Tuesday, July 22, 2008

"Wicked Ways of a Duke," by Laura Lee Guhrke

The Chick: Prudence Bosworth, an overworked and underpaid seamstress who unexpectedly inherits her long-lost father's gargantuan department store fortune, under the stipulation that she marry within the year.
The Rub: She's the illegitimate child of a poor baronet's daughter and a man who ran away to America (and struck it big). Her grasping and neglectful relations, who never cared much about her when she was still the inconvenient bastard, swoop down out of the blue once she's made her millions to take over the responsibility of introducing her to society - and by society, they mean Prudence's dull cousin Robert.

The Dude:
Rhys de Winter, Duke of St. Cyres, an indolent, pampered aristocrat just returned from a scandalous tour of the continent to confront a mountain of debt and no money to pay it off with.
The Rub: Where to start? His father died a coke addict, his mother was a slut, his little brother hanged himself when he was twelve, and his Uncle Evelyn liked to played a mean game of Animal Grab...

The Plot:
Prudence: Life is so hard, I wish I were rich!

Lawyer: Congratulations! Your father is dead! You're a millionairess! As long as you find a husband within the year!

Prudence: Holy CRAP! Uh...I wish I had a sexy suitor?

Rhys: Do I smell money - er, I mean, beauty? Hey, baby.

Prudence: This is awesome - how many more wishes do I get?

Prudence's Grasping, Neglectful Relations: WE DO NOT APPROVE! The Duke of St. Cyres is broke! He's only after your money! He's a cad! And worst of all, he's not your cousin Robert!

Prudence: I don't care! I love him! I just wish I could know more about him.

Friend of Rhys' Who Shows Up At the Worst of Times: Like how he knew about your money from the start?

Prudence: .... Dammit! *breaks engagement*

Rhys: Prudence! I'm troubled! I'm a victim of childhood sexual abuse! And I love you!

Prudence: Damn that sexy troubled past! Fine, we'll marry, but against the stipulations of the will so we won't get any money!

Rhys: Fine with me. We'll survive on our love...

Prudence: PSYCH! We're still rich!

Rhys: ... love spread in caviar, dipped in gold and stuffed with sugared OWL BABIES! HOT DAMN!
Romance Convention Checklist:

1 Righteously Redeemed Rake

1 Heroine with Weight Issues

2 Very Bad Parents

2 Uncles with Unconventional Sexual Proclivities

1 Love Train

4 Gold-digging Relatives

2 Cameo Appearances from Previous Gurhke Characters (Emma and Harry! Hurrah!)

2 Trips to the Fishin' Hole (for fishing, you pervs!)

1 Romance Involving Secondary Characters (servants need love too)
The Word:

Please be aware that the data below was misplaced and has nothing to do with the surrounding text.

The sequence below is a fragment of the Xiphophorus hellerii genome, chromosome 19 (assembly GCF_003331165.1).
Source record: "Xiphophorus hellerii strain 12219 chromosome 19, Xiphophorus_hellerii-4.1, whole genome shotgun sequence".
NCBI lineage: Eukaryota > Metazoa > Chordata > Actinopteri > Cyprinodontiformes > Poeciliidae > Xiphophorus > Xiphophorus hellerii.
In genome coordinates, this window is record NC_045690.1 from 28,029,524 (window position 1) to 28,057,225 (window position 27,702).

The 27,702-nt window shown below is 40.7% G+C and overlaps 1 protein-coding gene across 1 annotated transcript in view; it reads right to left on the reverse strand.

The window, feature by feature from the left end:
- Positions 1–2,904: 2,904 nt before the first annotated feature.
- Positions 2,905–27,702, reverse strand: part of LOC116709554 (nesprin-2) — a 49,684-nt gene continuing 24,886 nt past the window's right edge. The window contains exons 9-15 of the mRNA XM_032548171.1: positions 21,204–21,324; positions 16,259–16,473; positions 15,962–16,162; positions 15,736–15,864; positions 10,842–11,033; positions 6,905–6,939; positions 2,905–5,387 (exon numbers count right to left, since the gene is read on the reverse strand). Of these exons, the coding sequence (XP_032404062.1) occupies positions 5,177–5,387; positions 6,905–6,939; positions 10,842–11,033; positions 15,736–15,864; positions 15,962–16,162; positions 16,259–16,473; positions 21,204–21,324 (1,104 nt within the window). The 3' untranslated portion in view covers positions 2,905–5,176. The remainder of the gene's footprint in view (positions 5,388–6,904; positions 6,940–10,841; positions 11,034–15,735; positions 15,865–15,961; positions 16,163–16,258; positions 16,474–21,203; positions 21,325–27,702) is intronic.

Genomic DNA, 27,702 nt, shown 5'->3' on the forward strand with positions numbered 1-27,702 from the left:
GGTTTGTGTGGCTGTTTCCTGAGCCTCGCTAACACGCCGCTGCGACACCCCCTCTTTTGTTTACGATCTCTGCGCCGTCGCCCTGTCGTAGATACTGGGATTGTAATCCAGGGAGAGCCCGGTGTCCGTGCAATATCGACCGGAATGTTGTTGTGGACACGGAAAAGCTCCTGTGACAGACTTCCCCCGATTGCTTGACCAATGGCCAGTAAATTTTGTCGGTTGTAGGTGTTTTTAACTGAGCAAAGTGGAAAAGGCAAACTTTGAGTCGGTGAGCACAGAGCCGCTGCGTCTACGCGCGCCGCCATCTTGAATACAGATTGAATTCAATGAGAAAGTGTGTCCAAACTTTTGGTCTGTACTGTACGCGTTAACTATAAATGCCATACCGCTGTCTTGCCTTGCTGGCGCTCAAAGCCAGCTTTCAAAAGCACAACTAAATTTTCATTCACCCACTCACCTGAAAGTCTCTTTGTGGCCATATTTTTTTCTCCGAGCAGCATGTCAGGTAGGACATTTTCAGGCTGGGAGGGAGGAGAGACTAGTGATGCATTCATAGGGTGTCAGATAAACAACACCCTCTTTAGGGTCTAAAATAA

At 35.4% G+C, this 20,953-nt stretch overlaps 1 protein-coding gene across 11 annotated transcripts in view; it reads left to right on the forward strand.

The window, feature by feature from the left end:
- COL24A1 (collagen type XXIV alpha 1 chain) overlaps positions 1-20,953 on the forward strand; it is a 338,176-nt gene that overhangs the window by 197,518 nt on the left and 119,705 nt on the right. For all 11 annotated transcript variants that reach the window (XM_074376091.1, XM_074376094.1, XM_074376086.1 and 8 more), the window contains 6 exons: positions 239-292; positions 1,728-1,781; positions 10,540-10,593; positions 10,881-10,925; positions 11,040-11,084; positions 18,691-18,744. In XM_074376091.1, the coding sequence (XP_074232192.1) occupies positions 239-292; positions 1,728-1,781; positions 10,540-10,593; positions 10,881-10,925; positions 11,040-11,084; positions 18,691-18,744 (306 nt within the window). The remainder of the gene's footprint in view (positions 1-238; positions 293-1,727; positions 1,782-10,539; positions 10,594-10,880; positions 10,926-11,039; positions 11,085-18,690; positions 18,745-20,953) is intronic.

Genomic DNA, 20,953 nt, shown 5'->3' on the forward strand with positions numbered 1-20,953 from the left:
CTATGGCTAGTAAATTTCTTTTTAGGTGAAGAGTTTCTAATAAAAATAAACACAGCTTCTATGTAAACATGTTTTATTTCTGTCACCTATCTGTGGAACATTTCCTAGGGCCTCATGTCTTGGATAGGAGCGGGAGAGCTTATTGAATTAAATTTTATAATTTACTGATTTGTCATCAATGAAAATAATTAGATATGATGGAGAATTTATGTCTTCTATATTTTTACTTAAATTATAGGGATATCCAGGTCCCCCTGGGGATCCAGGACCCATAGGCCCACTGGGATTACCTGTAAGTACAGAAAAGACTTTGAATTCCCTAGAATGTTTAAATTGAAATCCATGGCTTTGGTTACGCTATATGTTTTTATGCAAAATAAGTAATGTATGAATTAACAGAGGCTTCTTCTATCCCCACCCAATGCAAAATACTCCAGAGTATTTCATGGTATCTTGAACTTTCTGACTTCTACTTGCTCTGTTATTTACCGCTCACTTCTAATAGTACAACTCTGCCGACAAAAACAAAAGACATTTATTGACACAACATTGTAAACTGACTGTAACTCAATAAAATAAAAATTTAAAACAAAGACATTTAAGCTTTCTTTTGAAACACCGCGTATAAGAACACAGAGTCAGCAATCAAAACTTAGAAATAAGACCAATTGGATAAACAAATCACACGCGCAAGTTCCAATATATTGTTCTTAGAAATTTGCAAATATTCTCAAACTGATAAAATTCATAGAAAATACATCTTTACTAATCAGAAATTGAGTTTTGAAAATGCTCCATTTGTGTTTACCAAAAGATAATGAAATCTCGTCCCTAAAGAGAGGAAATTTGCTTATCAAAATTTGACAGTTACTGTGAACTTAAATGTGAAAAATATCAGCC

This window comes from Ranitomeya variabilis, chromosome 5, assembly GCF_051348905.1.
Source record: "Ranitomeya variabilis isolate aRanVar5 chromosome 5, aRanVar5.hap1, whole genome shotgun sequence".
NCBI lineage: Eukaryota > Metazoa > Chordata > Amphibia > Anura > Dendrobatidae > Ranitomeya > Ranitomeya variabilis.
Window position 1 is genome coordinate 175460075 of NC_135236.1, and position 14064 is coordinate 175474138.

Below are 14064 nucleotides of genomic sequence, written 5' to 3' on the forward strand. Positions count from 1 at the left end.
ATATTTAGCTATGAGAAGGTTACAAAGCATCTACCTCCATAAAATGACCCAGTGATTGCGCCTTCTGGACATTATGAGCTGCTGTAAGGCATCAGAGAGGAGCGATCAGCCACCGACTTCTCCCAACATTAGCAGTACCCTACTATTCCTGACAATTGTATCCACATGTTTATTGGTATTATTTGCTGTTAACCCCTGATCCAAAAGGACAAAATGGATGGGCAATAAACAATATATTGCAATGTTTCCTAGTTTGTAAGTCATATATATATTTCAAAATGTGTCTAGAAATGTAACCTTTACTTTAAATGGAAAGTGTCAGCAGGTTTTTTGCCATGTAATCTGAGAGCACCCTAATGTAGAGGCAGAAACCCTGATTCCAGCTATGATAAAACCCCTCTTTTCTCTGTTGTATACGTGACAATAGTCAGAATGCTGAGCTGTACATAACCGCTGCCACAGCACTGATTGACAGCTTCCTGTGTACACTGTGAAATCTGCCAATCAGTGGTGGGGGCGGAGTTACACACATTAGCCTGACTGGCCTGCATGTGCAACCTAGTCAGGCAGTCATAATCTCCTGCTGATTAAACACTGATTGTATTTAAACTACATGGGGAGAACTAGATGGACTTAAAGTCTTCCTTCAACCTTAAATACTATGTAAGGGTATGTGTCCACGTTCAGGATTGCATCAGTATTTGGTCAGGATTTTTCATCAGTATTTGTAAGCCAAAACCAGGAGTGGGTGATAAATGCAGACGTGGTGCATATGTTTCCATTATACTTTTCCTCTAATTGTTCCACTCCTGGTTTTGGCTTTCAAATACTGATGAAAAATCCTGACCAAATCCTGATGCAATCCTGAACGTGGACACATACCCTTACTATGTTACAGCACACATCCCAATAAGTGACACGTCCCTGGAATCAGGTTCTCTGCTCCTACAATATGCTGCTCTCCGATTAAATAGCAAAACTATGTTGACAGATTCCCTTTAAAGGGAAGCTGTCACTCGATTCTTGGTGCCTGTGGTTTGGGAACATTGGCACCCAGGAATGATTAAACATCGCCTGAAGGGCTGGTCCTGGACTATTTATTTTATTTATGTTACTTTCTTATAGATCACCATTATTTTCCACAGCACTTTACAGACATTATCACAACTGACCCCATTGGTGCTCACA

This is the second book in Gurhke's Girl-Bachelor series (which began with And Then He Kissed Her, and I think continues with The Secret Desires of a Gentleman), which seem to involve the tenants of a respectable ladies' lodging house run by the loyal Mrs. Morris.

Prudence is a lowly seamstress, earning her keep as best she can, and aided by a tiny allowance from relatives she hasn't seen for eleven years. She's right in the middle of getting bitched out by a nasty heiress while fixing her dress when rakish Duke Rhys de Winters shows up and plays the gallant card. Later that evening, she also witnesses him rescue a maid from being raped by a boorish peer, and leaves convinced of his heroism but certain no duke would deign to notice a seamstress.

However, unbeknownst to her, Rhys happily beds that same grateful and willing servant without a second thought. Rhys has spent that last few years using up his inheritance partying hardy in Europe, and has come home to find that his deceased Uncle Evelyn used up the rest. He's dirt poor, and while he can get by by shamelessly mooching off of his incredibly tolerant friends, he realizes that sooner or later he's going to have to marry an heiress or lose everything.

Prudence, meanwhile, gets smacked on the head with a Plot Device: her father, i.e. the man who abandoned her pregnant mother without marrying her, has died an obscenely wealthy man in America, and having had no other children, has left all of his fortune to her, under the stipulation that she marry within the year. Prudence thinks it's a dream come true -- for about five minutes. And then her Aunt and Uncle, who couldn't have cared less about her when she was just the poor family illegitimate, arrive in town with the aim of introducing her to society, all the "right people," and all the while keeping Prudence close to her limp noodle cousin Robert.